From Alsace, Look-Alike Pinot Blancs

Trimbach Pinot Blanc, 2017
13 percent alcohol content
Alsace, France, $15.99/$12.99
Famille Hugel Pinot Blanc, 2017
13 percent alcohol content
Alsace, France, $14.99/$11.99

Both of these Alsatians, in their easily recognizable, tall green bottles with yellow labels, are full-bodied, dry white wines well suited for drinking with appetizers or with the first course of a holiday feast.

And although they are both called Pinot Blanc, they are not true varietal wines but blends of family-member grapes. It’s in the blend that the wines vary slightly in their distinctive flavors of apple, apricot and pear and in their floral aromas.

I’ve liked both of these wines for some time, but I have to admit they are so similar in packaging and flavor that I often buy them indiscriminately and enjoy them with equal pleasure.

There’s no requirement in France’s Alsatian wine region that the grape named on the label be even the dominant grape used to make the wine. Pinot Blanc, a genetic mutation of Pinot Noir, is mostly grown in Alsace, Luxembourg, Germany and the mountainous areas of other nearby countries. In these two wines, Pinot Blanc plays an accompanying or minor role, sharing the blend with its progeny Auxerrois Blanc.

Trimbach, which is a blend of 75 percent Auxerrois and 25 Pinot Blanc, is slightly less acidic than the 50-50 blend of Hugel, the wines’ tasting notes say. I didn’t drink the wines side by side, but if I had, I’m not sure I could have been able to taste the differences.

These highly-rated crisp wines are produced by families who trace their winemaking heritage back almost 400 years, to the reign of Louis XIII, the Holy Roman Empire and the Thirty Years’ War with its 8 million deaths.

Alsace is a relatively small region in the east of France bordering the Rhine River and Germany. The area has had a pingpong history, bouncing over the centuries from one warring group to another. It most recently had been been claimed by Germany and since World War I, France, although Hitler took it over during World War II.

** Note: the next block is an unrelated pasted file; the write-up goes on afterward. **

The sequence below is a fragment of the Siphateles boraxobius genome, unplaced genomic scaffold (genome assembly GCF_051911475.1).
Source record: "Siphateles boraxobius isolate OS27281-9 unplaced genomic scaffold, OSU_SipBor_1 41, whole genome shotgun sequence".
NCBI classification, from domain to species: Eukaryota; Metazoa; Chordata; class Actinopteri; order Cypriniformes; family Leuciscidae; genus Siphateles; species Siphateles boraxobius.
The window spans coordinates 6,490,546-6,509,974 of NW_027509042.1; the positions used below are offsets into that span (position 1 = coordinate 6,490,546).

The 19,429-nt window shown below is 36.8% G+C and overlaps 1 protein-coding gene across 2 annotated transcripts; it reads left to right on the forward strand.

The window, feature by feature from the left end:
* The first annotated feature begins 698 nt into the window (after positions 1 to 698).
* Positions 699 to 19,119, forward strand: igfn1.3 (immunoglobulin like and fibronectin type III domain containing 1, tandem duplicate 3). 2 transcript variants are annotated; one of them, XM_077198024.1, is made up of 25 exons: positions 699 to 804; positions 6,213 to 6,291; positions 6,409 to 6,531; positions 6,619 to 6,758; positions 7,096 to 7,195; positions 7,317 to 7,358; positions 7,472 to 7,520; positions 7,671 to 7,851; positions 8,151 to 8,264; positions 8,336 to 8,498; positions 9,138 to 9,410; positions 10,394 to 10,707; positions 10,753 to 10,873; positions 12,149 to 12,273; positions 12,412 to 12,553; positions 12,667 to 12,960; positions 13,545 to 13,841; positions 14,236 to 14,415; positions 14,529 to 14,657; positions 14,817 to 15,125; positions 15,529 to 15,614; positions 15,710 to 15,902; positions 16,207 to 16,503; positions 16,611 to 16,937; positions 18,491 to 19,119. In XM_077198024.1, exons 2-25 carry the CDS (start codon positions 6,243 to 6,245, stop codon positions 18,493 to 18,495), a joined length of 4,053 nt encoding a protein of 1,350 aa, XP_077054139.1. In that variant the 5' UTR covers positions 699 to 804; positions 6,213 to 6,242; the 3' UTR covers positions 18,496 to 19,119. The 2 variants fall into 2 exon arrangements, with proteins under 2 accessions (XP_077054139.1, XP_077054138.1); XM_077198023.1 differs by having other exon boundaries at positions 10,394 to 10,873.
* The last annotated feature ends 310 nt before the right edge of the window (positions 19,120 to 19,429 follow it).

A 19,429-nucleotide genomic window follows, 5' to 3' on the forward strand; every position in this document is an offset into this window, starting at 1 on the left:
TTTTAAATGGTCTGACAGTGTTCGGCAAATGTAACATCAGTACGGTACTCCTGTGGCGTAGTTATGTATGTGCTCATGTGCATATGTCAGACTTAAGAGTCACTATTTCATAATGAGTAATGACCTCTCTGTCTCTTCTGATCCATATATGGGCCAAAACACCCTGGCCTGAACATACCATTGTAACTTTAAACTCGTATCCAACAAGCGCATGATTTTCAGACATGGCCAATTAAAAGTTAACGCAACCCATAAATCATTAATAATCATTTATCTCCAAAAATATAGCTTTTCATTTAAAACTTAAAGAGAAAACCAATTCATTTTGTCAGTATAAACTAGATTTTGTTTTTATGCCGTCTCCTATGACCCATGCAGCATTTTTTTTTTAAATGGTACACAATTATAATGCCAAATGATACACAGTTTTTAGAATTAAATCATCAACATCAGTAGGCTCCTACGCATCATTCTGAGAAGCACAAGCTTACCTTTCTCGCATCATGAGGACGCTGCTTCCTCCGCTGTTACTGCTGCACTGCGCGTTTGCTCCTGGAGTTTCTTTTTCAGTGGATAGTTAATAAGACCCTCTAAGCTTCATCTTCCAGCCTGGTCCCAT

One would think after 1,000 or more years of occupation and fighting, the area would be a mess and its residents all nervously looking over their shoulders to see who’s coming over the Vosges mountains or across the Rhine. To the contrary, Alsace is a very pleasant place with a cultural blend of German and French heritage. The towns and villages are quaint with brightly colored half-timbered buildings with steep roofs and storks nesting at the peaks. It’s a quintessential picturesque yuletide sort of place where the capital, Strasbourg, annually holds one of Europe’s largest Christmas markets that attracts hordes of tourists for holiday shopping.

Famille Hugel, now with its 12th generation in charge, places the start of its winery at 1639. Trimbach one ups its competitor, claiming it began in 1626 and has had 13 generations of the family at the helm.

The wines produced by both families benefit from the Alsatian microclimate provided by the Vosges, a mountain range that blocks heavy rains from the west, keeping them from falling on the Rhine River Valley where the grapes are grown in complex limestone soils. The terroir of Alsace is excellent for growing grapes that produce crisp white wines, including dry Rieslings and Gewurtzraminers as well as Burgundy-style wines that deploy Pinot Blanc, which is best when it comes from Alsace, according to wine writer Eric Asimov in a recent New York Times article.

Trimbach and Hugel Pinot Blancs are very good, affordable wines and real bargains, particularly if you find them on sale. Both are available in most of New England, but Hugel may have to be ordered by wine merchants in some markets. If you can’t get one, the other’s just as good.

Suggestions of wines in the $10 range are always appreciated. Warren Johnston can be reached at

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